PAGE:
[Applied Psychology] Stop Overanalyzing Situations

Over analysis leads to analysis paralysis.” The main problem with overanalyzing is that you don’t realize when you’re already sinking into analysis paralysis. In moderation, analysis is a fundamental tool in self-development, helping you prevent repeating similar mistakes. It’s just that we’re too critical of ourselves, often to the point of being critical before we even receive that missing piece of information to complete the analysis feedback loop. One quote helps me mute that noise:

Just the facts,” or: “I just want to get the facts, ma’am.”

Let’s say someone, Mr. A, is telling someone else, Mr. B, about some overwhelming stress in his life. Other than therapeutically complaining, he’ll probably prematurely assume conclusions about the situation. He might imagine indifference or anger. These emotions might cloud his judgement and perception. It’s entirely possible that the individual could have a completely unpredictable reaction as well. What’s the point of trying to guess how someone will react? You don’t have that information yet!

Don’t obsess over missing information. Wait. Or hunt it down.

Now let’s say Mr. A interacts with multiple people the same way. Mr. C reacts neutrally, Mr. D reacts aggressively, and Mr. E reacts with a completely different emotion. There weren’t any commonalities to help curb any unwarranted behavior. Now if all three acted in the same way, and that behavior were not the response Mr. A wanted, then he could use that trending information to adjust and adapt. That’s an appropriate use of analysis.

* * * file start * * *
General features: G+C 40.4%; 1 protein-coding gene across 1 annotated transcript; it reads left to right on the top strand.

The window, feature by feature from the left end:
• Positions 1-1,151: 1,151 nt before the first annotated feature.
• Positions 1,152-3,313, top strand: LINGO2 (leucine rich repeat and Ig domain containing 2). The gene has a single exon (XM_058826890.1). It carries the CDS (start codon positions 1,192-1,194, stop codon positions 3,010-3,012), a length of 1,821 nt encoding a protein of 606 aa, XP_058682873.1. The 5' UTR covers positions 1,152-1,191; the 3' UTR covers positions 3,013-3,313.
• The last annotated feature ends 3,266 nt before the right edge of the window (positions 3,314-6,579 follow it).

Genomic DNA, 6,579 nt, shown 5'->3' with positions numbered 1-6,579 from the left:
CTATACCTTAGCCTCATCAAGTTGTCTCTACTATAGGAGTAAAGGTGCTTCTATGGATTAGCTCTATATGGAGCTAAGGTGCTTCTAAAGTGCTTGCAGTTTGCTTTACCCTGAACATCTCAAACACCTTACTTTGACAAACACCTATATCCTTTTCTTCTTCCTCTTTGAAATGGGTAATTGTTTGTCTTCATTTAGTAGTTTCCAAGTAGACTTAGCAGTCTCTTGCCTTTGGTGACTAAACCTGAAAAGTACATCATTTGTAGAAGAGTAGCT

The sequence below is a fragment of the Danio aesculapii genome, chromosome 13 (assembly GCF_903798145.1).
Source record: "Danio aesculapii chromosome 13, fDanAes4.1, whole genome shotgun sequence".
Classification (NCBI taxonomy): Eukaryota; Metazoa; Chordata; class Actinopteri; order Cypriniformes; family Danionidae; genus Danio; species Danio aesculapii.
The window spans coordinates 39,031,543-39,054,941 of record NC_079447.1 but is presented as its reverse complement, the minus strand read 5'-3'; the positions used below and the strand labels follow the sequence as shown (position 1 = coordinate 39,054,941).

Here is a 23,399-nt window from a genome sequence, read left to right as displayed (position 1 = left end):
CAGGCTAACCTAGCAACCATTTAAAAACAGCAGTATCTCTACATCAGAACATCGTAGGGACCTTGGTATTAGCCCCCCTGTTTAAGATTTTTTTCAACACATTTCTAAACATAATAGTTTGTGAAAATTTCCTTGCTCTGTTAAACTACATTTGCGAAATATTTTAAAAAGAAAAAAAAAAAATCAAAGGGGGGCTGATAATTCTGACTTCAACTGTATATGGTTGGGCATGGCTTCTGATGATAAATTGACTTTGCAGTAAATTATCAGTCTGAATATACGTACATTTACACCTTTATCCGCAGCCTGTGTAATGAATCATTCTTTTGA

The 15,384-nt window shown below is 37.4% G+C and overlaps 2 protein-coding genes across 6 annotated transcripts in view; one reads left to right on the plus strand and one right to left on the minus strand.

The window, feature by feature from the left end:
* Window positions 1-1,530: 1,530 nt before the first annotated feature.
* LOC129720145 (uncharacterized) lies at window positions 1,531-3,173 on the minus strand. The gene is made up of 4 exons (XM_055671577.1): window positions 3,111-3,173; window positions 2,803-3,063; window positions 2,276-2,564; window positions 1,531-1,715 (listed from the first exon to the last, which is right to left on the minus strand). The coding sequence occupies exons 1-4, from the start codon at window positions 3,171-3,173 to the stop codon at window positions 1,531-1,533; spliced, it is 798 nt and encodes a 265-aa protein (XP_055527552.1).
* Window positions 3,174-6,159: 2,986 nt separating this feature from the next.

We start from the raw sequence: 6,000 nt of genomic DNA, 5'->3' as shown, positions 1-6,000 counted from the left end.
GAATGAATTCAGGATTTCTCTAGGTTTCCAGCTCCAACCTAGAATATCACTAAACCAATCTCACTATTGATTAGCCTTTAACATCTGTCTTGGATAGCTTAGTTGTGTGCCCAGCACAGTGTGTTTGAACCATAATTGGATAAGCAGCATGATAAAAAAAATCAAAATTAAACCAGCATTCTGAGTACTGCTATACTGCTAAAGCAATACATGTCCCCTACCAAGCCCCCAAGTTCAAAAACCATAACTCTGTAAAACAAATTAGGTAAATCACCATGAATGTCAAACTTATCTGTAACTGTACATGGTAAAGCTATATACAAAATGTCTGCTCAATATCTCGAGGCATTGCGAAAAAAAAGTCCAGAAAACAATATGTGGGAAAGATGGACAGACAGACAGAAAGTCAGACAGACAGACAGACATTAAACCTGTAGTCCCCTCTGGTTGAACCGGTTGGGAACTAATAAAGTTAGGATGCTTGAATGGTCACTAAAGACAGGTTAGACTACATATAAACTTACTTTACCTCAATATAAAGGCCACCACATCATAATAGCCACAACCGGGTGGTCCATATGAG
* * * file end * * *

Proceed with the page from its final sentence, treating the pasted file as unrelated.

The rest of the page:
How about over analyzing constructive feedback?

During a conversation about pixel art, I was asked for some sample work I’ve done, so I drew the initial draft [seen below]. I started completely from scratch with Mr. A’s face as the baseline for his head, using pixel logic copied that template for his body, and adjusted the emotions for each character. Everything took less than one hour, which was faster than finding any good samples in deep storage. First response was neutral.

“[Mr. A]’s arm is a little wonky.”

Nothing personal. No need to throw emotion into the mix, so while adjusting the sprites, I realized this could fall within the realm of over analyzing. That’s why the background is a messy box: this represents people talking and expressing emotions, rather than pretending to be a videogame screenshot. If these sprites evolved into a videogame, and I were the artist, I’d probably leave them alone. Though they’re not perfect, I’m enamoured with the results.

I’d say good enough is innocently perfect.

That’s the trick: with over analysis and reaching for perfection, we’re grasping at anything to help us achieve that mythical 100% “best” status. That state where we’ve figured out how to get the perfect reaction and where we produced the perfect work. Unfortunately, that’s chasing an invisible goal. Don’t worry how you acted. Don’t worry if it’s rough around the edges. My published writing is, after all, just the last draft before I stopped editing.

No use holding onto regretful past events.

Original draft

My big goal is writing. My most important goal is writing "The Story." All other goals should work toward that central goal. My proudest moment is the most recent time I overcame some fear, which should have been today. I'm a better zombie than I was yesterday. I'm not better than you and you're not better than me. Let's strive to be better every day.